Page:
The father of a West Norfolk man kicked to death in a street fight says his family has been let down by the legal system.
George Jose spoke out after an appeal against the jail sentence given to the killer of his son, Dean, was rejected by the country’s top law officer.
He says the decision has denied his family any form of closure and asked: “Where do I go for justice now?”
Dean, who was 47 and lived in Heacham, died in hospital last September, four days after being fatally injured in a fight in Brentwood, Essex.
His assailant, Nathan Turner, was jailed for five years at Chelmsford Crown Court last month after pleading guilty to manslaughter.
But Mr Jose’s family appealed to the attorney general, Jeremy Wright, for a review, arguing that the sentence handed down was too lenient.
Their plea was backed by North West Norfolk MP Sir Henry Bellingham, who said it appeared to be well below the expected tariff for an offence of that kind, while Crown Prosecution Service officials also sought a review.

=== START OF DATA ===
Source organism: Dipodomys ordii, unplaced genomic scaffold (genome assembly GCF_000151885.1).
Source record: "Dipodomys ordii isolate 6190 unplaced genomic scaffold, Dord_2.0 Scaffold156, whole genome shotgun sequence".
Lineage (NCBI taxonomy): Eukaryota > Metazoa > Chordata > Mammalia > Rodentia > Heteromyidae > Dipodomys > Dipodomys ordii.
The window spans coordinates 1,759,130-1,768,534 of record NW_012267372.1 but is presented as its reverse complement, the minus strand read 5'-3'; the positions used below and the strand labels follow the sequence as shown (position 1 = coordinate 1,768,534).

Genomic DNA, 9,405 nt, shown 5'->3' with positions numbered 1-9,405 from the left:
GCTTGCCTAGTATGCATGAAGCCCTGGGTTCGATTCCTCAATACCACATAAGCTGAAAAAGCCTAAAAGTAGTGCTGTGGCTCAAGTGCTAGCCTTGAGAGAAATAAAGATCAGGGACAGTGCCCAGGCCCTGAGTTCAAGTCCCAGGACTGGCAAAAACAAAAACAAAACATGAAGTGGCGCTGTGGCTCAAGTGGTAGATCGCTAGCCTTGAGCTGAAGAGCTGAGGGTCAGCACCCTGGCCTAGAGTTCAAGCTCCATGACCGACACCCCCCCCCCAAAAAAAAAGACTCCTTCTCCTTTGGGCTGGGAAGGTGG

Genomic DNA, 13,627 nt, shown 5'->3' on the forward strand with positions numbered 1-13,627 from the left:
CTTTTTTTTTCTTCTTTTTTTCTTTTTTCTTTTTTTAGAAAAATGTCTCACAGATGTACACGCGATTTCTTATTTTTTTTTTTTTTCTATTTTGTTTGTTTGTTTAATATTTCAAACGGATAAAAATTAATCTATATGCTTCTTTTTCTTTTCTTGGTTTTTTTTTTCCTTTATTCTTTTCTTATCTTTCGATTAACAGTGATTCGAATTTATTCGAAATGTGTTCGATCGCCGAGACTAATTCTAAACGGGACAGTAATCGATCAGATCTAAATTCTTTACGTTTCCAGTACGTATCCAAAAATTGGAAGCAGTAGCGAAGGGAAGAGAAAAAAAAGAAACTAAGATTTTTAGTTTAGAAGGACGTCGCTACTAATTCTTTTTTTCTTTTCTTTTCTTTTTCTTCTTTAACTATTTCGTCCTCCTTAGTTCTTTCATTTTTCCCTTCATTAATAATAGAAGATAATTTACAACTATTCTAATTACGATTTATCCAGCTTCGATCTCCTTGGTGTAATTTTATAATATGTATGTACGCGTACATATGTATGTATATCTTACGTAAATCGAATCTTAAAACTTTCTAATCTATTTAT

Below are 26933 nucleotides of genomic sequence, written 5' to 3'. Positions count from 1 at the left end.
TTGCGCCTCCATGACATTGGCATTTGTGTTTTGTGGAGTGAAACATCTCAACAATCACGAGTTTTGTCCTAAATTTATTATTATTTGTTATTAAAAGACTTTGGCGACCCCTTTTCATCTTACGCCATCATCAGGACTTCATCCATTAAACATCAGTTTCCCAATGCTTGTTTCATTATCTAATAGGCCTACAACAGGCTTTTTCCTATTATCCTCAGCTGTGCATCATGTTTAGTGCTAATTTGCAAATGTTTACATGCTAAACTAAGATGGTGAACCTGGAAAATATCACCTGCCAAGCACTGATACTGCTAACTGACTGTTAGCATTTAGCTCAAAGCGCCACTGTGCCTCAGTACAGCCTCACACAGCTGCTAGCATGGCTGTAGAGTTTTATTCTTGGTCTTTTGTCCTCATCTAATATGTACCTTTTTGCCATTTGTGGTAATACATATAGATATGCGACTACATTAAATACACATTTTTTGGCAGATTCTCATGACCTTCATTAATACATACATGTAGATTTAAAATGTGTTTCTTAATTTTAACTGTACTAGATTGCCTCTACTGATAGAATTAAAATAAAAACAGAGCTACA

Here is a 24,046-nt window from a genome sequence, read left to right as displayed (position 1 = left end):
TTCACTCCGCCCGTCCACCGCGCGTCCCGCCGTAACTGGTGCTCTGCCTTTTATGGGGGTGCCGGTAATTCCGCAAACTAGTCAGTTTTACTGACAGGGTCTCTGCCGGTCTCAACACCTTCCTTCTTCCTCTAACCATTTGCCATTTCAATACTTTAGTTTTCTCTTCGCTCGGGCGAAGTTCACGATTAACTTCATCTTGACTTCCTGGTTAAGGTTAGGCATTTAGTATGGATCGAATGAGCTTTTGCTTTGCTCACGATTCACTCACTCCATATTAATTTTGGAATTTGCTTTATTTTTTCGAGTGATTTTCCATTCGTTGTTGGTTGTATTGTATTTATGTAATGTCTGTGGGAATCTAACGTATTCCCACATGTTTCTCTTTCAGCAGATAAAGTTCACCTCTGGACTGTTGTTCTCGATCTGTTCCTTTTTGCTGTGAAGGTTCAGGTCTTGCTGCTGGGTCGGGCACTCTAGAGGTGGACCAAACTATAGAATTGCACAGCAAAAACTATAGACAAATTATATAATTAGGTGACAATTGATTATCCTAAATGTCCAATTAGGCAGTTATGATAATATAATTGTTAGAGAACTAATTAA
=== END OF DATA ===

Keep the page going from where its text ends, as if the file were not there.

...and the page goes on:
But Mr Wright said he did not believe Appeal Court judges would increase the sentence handed down if it was referred to them.
He said he had taken advice from an independent barrister not previously involved with the case and pointed out prosecutors had accepted Turner’s assertion that he had not intended to cause serious injury to Dean.
He wrote: “The Court of Appeal has made it clear that it will only increase a sentence where the judge has made a gross error.
“Whilst I have no doubt that some other judges may well have decided that a higher sentence was justified, taking into account the aggravating features and the stage at which the defendant pleaded guilty, that is not the test that I have had to apply when deciding whether to refer this sentence to the Court of Appeal.
“I have to be satisfied that I can argue that this was a sentence that no judge could have reasonably passed under the guidelines. I regret to inform you that I do not believe that this test is met.”
But Mr Jose said he felt a deal had been done and the case was still having a devastating impact on the family.
He said: “I can’t sleep. My wife won’t talk about it. All we wanted was closure and a bit of justice. I know they’re not going to change their minds, but I feel we’ve been let down.
“I had to carry his coffin. It should have been him carrying mine. What me and my wife feel, we will take to our graves.”